- Drugs List
- Therapeutic Indications
- Precautions and Warnings
- Pregnancy and Lactation
- Side Effects
Tablets containing 250 micrograms benperidol
For the control of deviant anti-social sexual behaviour
250micrograms - 1.5mg per day in divided doses. Close clinical supervision is required for dose initiation and adjustment.
Dosage should be determined giving consideration to the patient's age, severity of symptoms and previous response to other neuroleptics. Debilitated patients or those who have suffered adverse reactions to neuroleptics previously may require lower doses, with half the usual starting dose being sufficient for a therapeutic response.
The lowest effective dose should be used.
Patients with Renal Impairment
Patients with Hepatic Impairment
For oral administration
Pregnancy (see Pregnancy section)
Breastfeeding (see Lactation section)
Children under 12 years
Precautions and Warnings
Epilepsy and conditions predisposing to epilepsy and convulsions
Elderly or debilitation (see Dosage - Elderly)
Adolescents (see Dosage - Adolescents )
Susceptibility to angle-closure glaucoma
Severe respiratory disease
History of jaundice
Blood dyscrasias - perform blood counts if unexplained infection or fever develops.
Photosensitisation may occur at higher doses avoid direct sunlight.
Some side effects may impair the ability to drive and operate machinery.
Avoid abrupt withdrawal, as there is the possibility of acute withdrawal symptoms and relapse occurring.
Monitor haematological parameters and liver function periodically, especially during long term therapy.
Discontinue treatment if patients develop neuroleptic malignant syndrome.
Consider discontinuing treatment if patients develop tardive dyskinesia. Fine vermicular movements of the tongue may be a sign of tardive dyskinesia.
Use with caution in patients with risk factors for stroke, as an approximately 3-fold increased risk of cerebrovascular adverse events has been seen in clinical trials with some atypical antipsychotics.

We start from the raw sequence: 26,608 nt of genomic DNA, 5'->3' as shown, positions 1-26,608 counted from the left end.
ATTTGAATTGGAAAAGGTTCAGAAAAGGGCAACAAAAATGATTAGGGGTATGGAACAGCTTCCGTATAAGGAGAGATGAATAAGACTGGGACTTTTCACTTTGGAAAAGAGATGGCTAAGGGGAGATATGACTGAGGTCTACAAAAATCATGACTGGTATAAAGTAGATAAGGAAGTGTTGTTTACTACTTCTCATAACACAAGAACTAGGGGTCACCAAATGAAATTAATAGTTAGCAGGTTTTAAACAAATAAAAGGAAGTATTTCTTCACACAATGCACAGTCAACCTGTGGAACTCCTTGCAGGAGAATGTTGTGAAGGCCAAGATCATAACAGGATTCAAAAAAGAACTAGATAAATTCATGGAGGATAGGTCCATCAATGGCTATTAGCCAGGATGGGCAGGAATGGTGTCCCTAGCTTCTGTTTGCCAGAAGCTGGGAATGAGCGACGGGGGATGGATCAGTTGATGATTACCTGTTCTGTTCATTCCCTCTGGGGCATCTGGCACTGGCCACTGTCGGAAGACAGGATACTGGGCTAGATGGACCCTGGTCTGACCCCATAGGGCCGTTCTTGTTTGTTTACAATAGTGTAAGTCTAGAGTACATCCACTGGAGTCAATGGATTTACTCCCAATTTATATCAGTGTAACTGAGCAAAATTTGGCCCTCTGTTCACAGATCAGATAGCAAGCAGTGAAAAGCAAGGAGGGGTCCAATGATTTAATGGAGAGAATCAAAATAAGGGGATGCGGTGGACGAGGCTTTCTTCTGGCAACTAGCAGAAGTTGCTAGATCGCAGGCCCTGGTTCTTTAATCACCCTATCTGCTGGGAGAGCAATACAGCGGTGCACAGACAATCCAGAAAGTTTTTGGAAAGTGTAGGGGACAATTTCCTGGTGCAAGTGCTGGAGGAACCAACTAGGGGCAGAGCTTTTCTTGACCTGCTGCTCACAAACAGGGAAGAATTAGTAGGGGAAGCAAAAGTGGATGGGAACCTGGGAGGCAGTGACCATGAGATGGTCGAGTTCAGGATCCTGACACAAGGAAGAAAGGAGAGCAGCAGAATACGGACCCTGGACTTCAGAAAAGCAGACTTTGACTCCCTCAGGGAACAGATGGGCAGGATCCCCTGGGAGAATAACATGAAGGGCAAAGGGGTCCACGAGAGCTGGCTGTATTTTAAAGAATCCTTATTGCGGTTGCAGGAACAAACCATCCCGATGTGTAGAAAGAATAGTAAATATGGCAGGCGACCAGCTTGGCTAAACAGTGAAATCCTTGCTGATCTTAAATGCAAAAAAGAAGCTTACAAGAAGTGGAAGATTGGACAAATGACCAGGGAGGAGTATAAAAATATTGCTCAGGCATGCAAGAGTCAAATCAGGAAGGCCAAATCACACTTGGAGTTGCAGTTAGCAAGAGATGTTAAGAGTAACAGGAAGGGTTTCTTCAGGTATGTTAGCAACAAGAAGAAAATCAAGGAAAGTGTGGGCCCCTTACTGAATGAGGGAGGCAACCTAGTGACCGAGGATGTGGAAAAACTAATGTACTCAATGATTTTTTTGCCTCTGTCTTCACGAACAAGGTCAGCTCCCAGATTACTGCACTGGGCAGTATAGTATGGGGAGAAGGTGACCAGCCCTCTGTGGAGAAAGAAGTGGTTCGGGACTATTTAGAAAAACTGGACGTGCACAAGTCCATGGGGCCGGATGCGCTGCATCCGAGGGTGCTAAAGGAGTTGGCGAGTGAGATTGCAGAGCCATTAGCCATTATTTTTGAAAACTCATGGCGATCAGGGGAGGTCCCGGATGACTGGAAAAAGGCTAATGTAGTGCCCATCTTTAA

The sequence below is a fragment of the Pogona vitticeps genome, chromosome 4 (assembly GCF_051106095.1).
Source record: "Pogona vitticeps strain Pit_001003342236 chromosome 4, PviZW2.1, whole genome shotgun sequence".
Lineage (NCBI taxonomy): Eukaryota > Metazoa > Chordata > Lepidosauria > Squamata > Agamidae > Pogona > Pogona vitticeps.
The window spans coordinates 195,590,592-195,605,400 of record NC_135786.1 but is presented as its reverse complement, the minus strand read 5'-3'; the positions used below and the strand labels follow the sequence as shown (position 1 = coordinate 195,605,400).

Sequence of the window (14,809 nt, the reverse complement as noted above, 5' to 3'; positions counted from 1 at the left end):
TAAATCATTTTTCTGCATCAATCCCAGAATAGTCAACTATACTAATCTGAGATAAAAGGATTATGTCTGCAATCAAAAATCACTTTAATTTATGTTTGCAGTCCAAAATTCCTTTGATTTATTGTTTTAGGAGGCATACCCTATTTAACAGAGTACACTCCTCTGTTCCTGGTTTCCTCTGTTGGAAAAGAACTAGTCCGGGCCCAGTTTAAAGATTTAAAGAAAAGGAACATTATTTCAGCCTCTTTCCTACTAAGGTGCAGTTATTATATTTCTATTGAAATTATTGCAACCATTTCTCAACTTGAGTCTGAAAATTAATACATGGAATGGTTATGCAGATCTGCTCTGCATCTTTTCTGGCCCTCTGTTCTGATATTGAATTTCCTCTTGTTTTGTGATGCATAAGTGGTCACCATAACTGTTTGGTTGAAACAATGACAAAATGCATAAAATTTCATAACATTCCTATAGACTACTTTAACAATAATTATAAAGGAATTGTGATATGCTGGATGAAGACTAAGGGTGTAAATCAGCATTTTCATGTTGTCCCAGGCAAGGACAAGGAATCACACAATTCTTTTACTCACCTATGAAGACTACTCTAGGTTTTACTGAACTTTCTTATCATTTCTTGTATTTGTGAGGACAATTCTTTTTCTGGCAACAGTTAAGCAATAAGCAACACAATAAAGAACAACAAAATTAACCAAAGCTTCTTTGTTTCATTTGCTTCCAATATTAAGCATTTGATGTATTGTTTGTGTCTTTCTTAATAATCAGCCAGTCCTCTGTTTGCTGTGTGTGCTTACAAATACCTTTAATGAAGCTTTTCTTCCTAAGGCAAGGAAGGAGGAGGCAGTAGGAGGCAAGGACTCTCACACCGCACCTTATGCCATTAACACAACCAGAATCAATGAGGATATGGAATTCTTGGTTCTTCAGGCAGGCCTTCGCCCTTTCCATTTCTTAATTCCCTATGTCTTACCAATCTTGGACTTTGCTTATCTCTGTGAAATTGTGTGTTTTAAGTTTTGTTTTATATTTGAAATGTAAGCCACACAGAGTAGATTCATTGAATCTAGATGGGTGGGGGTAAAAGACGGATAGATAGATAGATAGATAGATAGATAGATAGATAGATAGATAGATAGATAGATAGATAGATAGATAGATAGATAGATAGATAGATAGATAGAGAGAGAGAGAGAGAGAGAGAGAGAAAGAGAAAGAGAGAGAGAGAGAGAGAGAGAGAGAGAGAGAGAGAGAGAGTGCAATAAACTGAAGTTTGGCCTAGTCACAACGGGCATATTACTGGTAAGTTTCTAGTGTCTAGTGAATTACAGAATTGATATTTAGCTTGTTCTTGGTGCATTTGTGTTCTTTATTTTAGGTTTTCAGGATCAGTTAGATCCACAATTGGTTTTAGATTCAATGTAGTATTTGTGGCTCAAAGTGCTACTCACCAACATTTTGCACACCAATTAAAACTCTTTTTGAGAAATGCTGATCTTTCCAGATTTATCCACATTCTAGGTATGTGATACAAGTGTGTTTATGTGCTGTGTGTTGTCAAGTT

As with other neuroleptics, cases of QT interval prolongation may occur. Absence of the following risk factors should be verified before administration of benperidol:
family history of sudden death and/or QT prolongation
uncorrected electrolyte disturbances
history of QT interval prolongation, ventricular arrhythmias or Torsades de Pointes.
Consider an ECG with measurement of serum calcium, magnesium and potassium levels prior to treatment initiation, particularly in elderly patients and those with a history or family history of cardiac disease. Monitor serum electrolyte levels periodically during therapy, particularly during long-term treatment. An ECG may also be appropriate during dose escalation and when reaching the maximum therapeutic dose. Reduce dose if the QT interval is prolonged, and discontinue if it is greater than 500ms.
Rare cases of sudden unexplained death have been reported in patients receiving antipsychotic drugs, but benperidol has not yet been clearly implicated in any case.
The tablets contain lactose and therefore are not suitable for patients with rare hereditary problems of glucose-galactose malabsorption syndrome and lactose intolerance.
Possible risk factors for venous thromboembolism (VTE) should be identified before and during treatment with benperidol. In patients at risk of VTE preventive measures should be taken.
Use benperidol with caution in elderly patients with dementia, there may be a small increase in mortality.
May potentiate effect of alcohol.
Pregnancy and Lactation
At the time of writing, there is insufficient information on the use of benperidol in human pregnancy to establish its safety and the manufacturer does not advise administration. Animal studies have not demonstrated teratogenic effects, but data are insufficient to exclude an increased risk of malformations. Extrapyramidal symptoms and withdrawal symptoms such as sedation, feeding problems and restlessness have been reported in the neonate after chronic maternal use of high doses near term.
There is more data available for haloperidol than benperidol, and for this reason it is preferred. However, Schaefer concludes that use of benperidol is not an indication for termination. Detailed foetal ultrasonography, with special emphasis on the limbs, should be offered after maternal use in the first trimester. Regular psychiatric and obstetric care is recommended, in order to diagnose in time a relapse or pregnancy complications such as interuterine growth retardation or premature contractions.